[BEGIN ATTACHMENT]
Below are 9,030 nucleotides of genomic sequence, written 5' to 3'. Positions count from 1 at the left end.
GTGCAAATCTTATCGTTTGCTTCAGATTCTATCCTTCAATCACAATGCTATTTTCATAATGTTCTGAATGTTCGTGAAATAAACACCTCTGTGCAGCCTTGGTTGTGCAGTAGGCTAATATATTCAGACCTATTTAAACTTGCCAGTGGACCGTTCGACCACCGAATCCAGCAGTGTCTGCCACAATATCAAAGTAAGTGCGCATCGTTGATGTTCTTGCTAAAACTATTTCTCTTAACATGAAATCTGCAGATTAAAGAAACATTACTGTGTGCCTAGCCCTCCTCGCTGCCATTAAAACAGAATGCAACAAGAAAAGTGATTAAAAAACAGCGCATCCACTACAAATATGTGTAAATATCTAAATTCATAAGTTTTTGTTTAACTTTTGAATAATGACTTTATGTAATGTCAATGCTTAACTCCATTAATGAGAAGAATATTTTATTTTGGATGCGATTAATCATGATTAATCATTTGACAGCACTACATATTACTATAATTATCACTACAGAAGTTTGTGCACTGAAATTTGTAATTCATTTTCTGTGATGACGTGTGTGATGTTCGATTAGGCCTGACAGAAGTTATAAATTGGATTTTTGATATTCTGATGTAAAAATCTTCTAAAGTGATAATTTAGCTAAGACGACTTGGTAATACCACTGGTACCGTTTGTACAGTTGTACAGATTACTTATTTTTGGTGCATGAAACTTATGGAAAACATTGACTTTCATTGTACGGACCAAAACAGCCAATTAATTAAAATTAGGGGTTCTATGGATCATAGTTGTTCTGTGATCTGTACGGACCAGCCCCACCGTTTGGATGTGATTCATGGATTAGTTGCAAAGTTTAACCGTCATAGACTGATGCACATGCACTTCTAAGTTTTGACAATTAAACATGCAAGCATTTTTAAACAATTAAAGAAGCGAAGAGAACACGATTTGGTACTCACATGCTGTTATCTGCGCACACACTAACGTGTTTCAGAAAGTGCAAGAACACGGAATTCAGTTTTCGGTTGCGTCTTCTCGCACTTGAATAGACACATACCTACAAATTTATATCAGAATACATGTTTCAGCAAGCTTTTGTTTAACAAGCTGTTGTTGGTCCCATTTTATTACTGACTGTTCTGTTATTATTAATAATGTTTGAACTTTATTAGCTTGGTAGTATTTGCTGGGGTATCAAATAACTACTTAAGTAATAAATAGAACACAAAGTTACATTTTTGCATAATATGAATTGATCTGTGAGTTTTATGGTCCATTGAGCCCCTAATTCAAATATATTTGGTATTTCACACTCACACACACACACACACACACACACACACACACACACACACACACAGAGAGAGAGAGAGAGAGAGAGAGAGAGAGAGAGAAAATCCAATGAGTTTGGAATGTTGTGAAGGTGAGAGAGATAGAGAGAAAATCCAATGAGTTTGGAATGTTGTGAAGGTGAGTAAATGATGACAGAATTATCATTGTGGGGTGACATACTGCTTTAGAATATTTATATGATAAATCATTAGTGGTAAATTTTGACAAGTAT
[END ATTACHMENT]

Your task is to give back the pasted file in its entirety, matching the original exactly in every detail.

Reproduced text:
Below are 9,030 nucleotides of genomic sequence, written 5' to 3'. Positions count from 1 at the left end.
GTGCAAATCTTATCGTTTGCTTCAGATTCTATCCTTCAATCACAATGCTATTTTCATAATGTTCTGAATGTTCGTGAAATAAACACCTCTGTGCAGCCTTGGTTGTGCAGTAGGCTAATATATTCAGACCTATTTAAACTTGCCAGTGGACCGTTCGACCACCGAATCCAGCAGTGTCTGCCACAATATCAAAGTAAGTGCGCATCGTTGATGTTCTTGCTAAAACTATTTCTCTTAACATGAAATCTGCAGATTAAAGAAACATTACTGTGTGCCTAGCCCTCCTCGCTGCCATTAAAACAGAATGCAACAAGAAAAGTGATTAAAAAACAGCGCATCCACTACAAATATGTGTAAATATCTAAATTCATAAGTTTTTGTTTAACTTTTGAATAATGACTTTATGTAATGTCAATGCTTAACTCCATTAATGAGAAGAATATTTTATTTTGGATGCGATTAATCATGATTAATCATTTGACAGCACTACATATTACTATAATTATCACTACAGAAGTTTGTGCACTGAAATTTGTAATTCATTTTCTGTGATGACGTGTGTGATGTTCGATTAGGCCTGACAGAAGTTATAAATTGGATTTTTGATATTCTGATGTAAAAATCTTCTAAAGTGATAATTTAGCTAAGACGACTTGGTAATACCACTGGTACCGTTTGTACAGTTGTACAGATTACTTATTTTTGGTGCATGAAACTTATGGAAAACATTGACTTTCATTGTACGGACCAAAACAGCCAATTAATTAAAATTAGGGGTTCTATGGATCATAGTTGTTCTGTGATCTGTACGGACCAGCCCCACCGTTTGGATGTGATTCATGGATTAGTTGCAAAGTTTAACCGTCATAGACTGATGCACATGCACTTCTAAGTTTTGACAATTAAACATGCAAGCATTTTTAAACAATTAAAGAAGCGAAGAGAACACGATTTGGTACTCACATGCTGTTATCTGCGCACACACTAACGTGTTTCAGAAAGTGCAAGAACACGGAATTCAGTTTTCGGTTGCGTCTTCTCGCACTTGAATAGACACATACCTACAAATTTATATCAGAATACATGTTTCAGCAAGCTTTTGTTTAACAAGCTGTTGTTGGTCCCATTTTATTACTGACTGTTCTGTTATTATTAATAATGTTTGAACTTTATTAGCTTGGTAGTATTTGCTGGGGTATCAAATAACTACTTAAGTAATAAATAGAACACAAAGTTACATTTTTGCATAATATGAATTGATCTGTGAGTTTTATGGTCCATTGAGCCCCTAATTCAAATATATTTGGTATTTCACACTCACACACACACACACACACACACACACACACACACACACACACACAGAGAGAGAGAGAGAGAGAGAGAGAGAGAGAGAGAAAATCCAATGAGTTTGGAATGTTGTGAAGGTGAGAGAGATAGAGAGAAAATCCAATGAGTTTGGAATGTTGTGAAGGTGAGTAAATGATGACAGAATTATCATTGTGGGGTGACATACTGCTTTAGAATATTTATATGATAAATCATTAGTGGTAAATTTTGACAAGTAT